"There is a really powerful connection from children's early beginnings to where they end up," Caspi said. "The purpose of this was not to use these data to complicate children's lives any further. It's to say these children—all children—need a lot of resources, and helping them could yield a remarkable return on investment when they grow up."


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More information: "Childhood Forecasting of a Small Segment of the Population With Large Economic Burden," Avshalom Caspi, Renate Houts, Daniel Belsky, Honalee Harrington, Sean Hogan, Sandhya Ramrakha, Richie Poulton, Terrie Moffitt. Nature Human Behaviour. Dec. 12, 2016, nature.com/articles/doi:10.1038/s41562-016-0005
Provided by Duke University
Citation: Applying the '80/20 rule' to social costs: Adults with the most costly problems could be spotted in preschool (2016, December 12) retrieved 23 August 2019 from https://phys.org/news/2016-12-social.html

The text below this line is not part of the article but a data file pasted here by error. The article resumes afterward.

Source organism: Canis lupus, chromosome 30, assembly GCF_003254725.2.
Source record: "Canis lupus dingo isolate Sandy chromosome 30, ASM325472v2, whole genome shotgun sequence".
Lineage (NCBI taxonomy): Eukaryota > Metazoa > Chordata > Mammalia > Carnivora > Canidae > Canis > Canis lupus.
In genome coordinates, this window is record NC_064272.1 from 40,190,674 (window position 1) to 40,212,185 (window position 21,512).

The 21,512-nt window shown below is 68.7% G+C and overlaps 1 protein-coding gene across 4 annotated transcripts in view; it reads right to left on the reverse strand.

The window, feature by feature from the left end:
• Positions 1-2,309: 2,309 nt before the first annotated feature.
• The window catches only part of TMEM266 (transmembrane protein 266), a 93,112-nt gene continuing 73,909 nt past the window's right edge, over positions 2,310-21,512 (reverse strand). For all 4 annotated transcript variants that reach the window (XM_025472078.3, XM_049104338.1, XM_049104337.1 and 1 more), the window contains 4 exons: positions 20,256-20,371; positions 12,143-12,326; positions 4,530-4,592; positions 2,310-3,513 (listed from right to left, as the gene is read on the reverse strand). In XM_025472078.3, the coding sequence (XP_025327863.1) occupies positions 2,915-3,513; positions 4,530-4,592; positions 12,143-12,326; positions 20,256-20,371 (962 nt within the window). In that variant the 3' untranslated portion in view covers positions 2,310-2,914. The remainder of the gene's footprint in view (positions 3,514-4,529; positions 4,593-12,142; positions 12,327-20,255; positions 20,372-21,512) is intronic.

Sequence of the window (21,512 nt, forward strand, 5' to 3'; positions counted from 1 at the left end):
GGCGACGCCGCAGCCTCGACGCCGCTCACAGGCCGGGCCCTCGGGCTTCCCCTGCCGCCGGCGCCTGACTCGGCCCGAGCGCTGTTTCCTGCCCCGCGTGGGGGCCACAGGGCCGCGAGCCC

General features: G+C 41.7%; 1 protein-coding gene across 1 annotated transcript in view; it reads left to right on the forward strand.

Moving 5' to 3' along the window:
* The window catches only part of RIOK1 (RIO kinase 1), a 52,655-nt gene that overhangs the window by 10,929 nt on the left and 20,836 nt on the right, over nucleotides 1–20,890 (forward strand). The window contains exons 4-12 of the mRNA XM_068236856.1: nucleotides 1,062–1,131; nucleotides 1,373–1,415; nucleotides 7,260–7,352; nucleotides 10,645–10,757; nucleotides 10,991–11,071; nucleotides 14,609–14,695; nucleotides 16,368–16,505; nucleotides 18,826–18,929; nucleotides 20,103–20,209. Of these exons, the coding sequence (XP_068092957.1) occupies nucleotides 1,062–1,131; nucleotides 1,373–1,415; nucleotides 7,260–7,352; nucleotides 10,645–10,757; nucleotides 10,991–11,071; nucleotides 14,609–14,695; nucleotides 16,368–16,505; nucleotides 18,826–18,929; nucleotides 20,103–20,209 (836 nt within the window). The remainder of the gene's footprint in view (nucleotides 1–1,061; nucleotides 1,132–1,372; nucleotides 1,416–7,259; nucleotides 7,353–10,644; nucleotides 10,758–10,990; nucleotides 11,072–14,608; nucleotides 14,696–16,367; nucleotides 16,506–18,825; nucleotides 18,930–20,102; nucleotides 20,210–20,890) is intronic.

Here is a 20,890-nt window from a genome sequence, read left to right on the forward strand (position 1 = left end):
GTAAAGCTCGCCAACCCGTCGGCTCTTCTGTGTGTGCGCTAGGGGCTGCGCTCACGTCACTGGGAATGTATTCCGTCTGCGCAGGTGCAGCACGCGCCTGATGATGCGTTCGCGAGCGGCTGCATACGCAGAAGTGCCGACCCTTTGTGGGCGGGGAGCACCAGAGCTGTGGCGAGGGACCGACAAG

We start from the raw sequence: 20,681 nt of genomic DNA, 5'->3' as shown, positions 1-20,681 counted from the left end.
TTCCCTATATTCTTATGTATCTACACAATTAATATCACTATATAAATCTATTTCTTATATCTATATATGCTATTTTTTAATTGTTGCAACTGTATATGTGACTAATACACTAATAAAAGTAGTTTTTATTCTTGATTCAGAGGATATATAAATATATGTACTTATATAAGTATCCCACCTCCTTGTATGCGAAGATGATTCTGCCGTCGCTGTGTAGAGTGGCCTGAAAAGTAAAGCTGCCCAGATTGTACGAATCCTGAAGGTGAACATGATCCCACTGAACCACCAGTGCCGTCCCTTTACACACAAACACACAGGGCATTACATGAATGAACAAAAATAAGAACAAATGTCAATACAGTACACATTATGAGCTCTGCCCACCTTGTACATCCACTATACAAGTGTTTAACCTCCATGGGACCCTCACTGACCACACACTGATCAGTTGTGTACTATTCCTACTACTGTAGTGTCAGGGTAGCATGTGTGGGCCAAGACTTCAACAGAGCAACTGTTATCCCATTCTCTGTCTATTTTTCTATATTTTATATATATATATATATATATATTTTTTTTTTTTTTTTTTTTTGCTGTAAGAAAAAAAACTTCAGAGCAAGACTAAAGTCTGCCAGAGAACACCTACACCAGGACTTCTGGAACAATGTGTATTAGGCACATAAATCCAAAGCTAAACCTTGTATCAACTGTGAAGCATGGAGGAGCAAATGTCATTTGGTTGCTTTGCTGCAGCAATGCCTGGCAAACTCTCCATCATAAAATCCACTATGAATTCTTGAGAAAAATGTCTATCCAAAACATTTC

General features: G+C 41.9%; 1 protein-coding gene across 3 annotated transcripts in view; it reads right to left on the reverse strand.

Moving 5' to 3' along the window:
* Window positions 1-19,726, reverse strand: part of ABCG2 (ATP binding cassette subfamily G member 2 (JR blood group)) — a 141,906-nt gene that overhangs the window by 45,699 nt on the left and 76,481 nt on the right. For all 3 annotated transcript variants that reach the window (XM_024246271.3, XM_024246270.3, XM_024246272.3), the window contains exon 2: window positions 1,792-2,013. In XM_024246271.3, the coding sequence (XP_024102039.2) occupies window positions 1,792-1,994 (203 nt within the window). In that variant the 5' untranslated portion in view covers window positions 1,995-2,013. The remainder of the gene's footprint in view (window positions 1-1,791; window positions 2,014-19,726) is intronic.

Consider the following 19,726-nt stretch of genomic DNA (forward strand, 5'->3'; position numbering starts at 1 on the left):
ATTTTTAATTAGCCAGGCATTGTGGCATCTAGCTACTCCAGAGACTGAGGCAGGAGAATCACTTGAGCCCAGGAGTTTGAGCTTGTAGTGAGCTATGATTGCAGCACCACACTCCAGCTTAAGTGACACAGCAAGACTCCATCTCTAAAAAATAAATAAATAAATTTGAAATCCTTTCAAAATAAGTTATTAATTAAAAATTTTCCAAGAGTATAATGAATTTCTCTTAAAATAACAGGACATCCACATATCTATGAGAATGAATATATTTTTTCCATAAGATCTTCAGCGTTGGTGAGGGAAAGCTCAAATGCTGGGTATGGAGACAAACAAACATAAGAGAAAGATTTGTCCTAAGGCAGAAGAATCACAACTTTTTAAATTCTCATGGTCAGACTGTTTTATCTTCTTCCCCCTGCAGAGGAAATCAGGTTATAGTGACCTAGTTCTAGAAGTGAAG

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Dec 13, 2016
The article appears to verify that the Normal Distribution Curve (Bell Curve) actually works. The problem is that if you eleminated that costly 20% and ran another analysis you would still have 20% that were the most costly. There will always be someone who is the most expensive of a group and there will always be a SJW who knows exactly what needs to be done to him to fix him whether he likes it or not.

Dec 13, 2016